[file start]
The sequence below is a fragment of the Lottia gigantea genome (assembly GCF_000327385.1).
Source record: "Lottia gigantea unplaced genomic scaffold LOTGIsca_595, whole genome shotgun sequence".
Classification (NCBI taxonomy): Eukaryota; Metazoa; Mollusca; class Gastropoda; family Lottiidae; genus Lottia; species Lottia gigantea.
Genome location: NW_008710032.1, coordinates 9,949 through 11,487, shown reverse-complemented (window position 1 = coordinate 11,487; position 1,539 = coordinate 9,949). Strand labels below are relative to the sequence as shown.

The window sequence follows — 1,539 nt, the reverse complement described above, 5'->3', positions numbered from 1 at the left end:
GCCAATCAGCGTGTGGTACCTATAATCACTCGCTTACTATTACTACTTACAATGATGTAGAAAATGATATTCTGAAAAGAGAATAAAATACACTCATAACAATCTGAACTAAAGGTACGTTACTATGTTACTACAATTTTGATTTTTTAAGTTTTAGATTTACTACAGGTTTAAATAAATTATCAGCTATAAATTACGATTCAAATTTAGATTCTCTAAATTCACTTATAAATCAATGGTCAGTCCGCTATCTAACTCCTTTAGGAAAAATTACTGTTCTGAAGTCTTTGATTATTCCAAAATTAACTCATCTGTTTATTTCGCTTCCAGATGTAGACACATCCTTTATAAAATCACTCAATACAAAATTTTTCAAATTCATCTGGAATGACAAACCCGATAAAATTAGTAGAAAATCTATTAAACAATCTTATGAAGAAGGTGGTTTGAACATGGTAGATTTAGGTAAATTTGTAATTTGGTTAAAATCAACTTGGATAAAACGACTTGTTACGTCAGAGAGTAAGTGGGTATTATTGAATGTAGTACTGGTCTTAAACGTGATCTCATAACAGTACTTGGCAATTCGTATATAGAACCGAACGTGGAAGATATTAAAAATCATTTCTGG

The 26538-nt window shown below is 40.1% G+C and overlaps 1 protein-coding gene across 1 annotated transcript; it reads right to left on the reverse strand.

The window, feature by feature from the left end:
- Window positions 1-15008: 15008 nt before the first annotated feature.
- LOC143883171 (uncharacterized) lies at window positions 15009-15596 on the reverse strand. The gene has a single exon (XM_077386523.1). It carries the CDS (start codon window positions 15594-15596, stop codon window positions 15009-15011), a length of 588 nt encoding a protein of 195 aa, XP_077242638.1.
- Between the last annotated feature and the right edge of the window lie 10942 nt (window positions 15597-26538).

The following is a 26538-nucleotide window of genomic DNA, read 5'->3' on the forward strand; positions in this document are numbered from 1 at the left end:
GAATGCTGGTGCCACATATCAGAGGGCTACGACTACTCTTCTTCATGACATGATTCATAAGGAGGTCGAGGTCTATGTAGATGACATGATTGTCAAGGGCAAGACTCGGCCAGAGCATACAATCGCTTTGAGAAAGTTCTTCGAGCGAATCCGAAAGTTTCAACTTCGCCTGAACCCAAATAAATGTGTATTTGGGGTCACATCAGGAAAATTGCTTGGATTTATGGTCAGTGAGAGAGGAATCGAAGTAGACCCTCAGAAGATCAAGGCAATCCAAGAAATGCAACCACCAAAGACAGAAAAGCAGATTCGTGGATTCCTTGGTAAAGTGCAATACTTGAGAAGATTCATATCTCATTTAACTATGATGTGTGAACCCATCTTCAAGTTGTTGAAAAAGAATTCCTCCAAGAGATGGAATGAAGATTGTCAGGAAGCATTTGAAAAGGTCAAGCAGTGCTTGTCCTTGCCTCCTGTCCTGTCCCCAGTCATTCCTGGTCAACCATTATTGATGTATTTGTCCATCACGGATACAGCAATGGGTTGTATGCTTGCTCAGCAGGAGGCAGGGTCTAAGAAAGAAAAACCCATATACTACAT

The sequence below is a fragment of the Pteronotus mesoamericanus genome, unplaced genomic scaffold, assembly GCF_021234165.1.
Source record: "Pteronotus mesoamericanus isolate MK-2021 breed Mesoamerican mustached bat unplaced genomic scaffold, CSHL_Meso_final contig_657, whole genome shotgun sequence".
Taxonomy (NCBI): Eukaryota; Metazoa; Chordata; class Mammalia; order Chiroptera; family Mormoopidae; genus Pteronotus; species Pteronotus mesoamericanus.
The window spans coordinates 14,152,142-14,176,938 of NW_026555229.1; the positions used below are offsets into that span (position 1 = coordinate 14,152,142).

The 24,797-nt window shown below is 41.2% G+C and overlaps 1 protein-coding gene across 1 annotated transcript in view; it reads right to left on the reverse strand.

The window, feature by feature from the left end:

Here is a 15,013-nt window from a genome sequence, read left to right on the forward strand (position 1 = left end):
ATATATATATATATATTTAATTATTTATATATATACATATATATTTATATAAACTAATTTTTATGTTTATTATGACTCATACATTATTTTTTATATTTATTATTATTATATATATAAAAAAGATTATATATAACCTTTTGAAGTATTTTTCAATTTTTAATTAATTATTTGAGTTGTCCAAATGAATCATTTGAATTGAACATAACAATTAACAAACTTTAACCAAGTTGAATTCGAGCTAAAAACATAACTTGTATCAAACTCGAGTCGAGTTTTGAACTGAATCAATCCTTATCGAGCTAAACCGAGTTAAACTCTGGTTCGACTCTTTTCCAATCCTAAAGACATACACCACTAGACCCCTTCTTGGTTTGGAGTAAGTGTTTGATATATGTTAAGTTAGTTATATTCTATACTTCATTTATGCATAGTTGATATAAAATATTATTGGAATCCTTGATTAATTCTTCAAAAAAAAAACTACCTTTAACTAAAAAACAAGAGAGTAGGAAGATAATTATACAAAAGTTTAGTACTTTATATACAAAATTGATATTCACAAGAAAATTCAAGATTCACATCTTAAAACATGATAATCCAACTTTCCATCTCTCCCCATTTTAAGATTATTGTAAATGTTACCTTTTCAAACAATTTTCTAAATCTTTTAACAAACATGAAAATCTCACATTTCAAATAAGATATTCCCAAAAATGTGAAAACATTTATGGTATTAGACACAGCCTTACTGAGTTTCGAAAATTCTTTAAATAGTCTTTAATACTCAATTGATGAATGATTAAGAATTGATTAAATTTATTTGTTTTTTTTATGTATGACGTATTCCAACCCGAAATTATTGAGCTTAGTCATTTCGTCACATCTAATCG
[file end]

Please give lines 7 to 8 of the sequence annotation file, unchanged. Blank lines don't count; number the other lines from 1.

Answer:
The 26538-nt window shown below is 40.1% G+C and overlaps 1 protein-coding gene across 1 annotated transcript; it reads right to left on the reverse strand.

The window, feature by feature from the left end: